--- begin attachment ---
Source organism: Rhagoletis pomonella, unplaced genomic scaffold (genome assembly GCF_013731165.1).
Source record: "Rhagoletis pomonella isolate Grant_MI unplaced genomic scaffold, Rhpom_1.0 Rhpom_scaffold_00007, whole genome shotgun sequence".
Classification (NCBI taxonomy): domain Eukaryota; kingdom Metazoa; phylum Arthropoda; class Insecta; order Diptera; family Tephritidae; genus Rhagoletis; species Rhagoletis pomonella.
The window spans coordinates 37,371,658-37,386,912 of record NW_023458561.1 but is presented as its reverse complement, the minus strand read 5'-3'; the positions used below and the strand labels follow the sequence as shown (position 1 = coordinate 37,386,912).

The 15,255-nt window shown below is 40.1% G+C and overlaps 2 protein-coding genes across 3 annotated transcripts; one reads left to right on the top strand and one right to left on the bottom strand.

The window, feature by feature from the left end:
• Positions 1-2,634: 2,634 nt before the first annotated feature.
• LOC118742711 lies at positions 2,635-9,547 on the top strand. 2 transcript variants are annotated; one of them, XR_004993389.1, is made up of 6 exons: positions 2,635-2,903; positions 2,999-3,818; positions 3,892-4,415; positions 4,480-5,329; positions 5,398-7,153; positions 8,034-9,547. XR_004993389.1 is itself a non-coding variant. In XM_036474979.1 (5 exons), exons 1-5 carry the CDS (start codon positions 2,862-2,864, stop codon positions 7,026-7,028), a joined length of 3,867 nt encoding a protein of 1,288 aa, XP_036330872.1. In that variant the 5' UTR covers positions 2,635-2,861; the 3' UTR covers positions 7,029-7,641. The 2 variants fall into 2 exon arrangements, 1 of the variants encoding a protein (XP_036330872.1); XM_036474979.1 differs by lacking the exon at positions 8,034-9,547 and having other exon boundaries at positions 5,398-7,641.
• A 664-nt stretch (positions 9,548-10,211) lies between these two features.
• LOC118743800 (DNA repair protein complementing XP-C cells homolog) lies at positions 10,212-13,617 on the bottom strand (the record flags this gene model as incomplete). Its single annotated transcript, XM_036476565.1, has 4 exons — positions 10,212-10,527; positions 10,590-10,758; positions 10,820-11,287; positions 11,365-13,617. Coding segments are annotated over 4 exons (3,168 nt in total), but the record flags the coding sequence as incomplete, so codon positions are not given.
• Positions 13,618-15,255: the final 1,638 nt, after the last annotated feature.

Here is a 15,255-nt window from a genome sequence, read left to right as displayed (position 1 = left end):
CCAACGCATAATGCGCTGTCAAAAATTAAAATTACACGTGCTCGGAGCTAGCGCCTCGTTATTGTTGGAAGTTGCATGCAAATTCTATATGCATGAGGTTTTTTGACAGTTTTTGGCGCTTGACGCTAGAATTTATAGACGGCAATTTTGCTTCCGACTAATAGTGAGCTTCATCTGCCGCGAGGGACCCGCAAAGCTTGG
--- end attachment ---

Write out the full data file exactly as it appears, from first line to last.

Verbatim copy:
Source organism: Rhagoletis pomonella, unplaced genomic scaffold (genome assembly GCF_013731165.1).
Source record: "Rhagoletis pomonella isolate Grant_MI unplaced genomic scaffold, Rhpom_1.0 Rhpom_scaffold_00007, whole genome shotgun sequence".
Classification (NCBI taxonomy): domain Eukaryota; kingdom Metazoa; phylum Arthropoda; class Insecta; order Diptera; family Tephritidae; genus Rhagoletis; species Rhagoletis pomonella.
The window spans coordinates 37,371,658-37,386,912 of record NW_023458561.1 but is presented as its reverse complement, the minus strand read 5'-3'; the positions used below and the strand labels follow the sequence as shown (position 1 = coordinate 37,386,912).

The 15,255-nt window shown below is 40.1% G+C and overlaps 2 protein-coding genes across 3 annotated transcripts; one reads left to right on the top strand and one right to left on the bottom strand.

The window, feature by feature from the left end:
• Positions 1-2,634: 2,634 nt before the first annotated feature.
• LOC118742711 lies at positions 2,635-9,547 on the top strand. 2 transcript variants are annotated; one of them, XR_004993389.1, is made up of 6 exons: positions 2,635-2,903; positions 2,999-3,818; positions 3,892-4,415; positions 4,480-5,329; positions 5,398-7,153; positions 8,034-9,547. XR_004993389.1 is itself a non-coding variant. In XM_036474979.1 (5 exons), exons 1-5 carry the CDS (start codon positions 2,862-2,864, stop codon positions 7,026-7,028), a joined length of 3,867 nt encoding a protein of 1,288 aa, XP_036330872.1. In that variant the 5' UTR covers positions 2,635-2,861; the 3' UTR covers positions 7,029-7,641. The 2 variants fall into 2 exon arrangements, 1 of the variants encoding a protein (XP_036330872.1); XM_036474979.1 differs by lacking the exon at positions 8,034-9,547 and having other exon boundaries at positions 5,398-7,641.
• A 664-nt stretch (positions 9,548-10,211) lies between these two features.
• LOC118743800 (DNA repair protein complementing XP-C cells homolog) lies at positions 10,212-13,617 on the bottom strand (the record flags this gene model as incomplete). Its single annotated transcript, XM_036476565.1, has 4 exons — positions 10,212-10,527; positions 10,590-10,758; positions 10,820-11,287; positions 11,365-13,617. Coding segments are annotated over 4 exons (3,168 nt in total), but the record flags the coding sequence as incomplete, so codon positions are not given.
• Positions 13,618-15,255: the final 1,638 nt, after the last annotated feature.

Here is a 15,255-nt window from a genome sequence, read left to right as displayed (position 1 = left end):
CCAACGCATAATGCGCTGTCAAAAATTAAAATTACACGTGCTCGGAGCTAGCGCCTCGTTATTGTTGGAAGTTGCATGCAAATTCTATATGCATGAGGTTTTTTGACAGTTTTTGGCGCTTGACGCTAGAATTTATAGACGGCAATTTTGCTTCCGACTAATAGTGAGCTTCATCTGCCGCGAGGGACCCGCAAAGCTTGG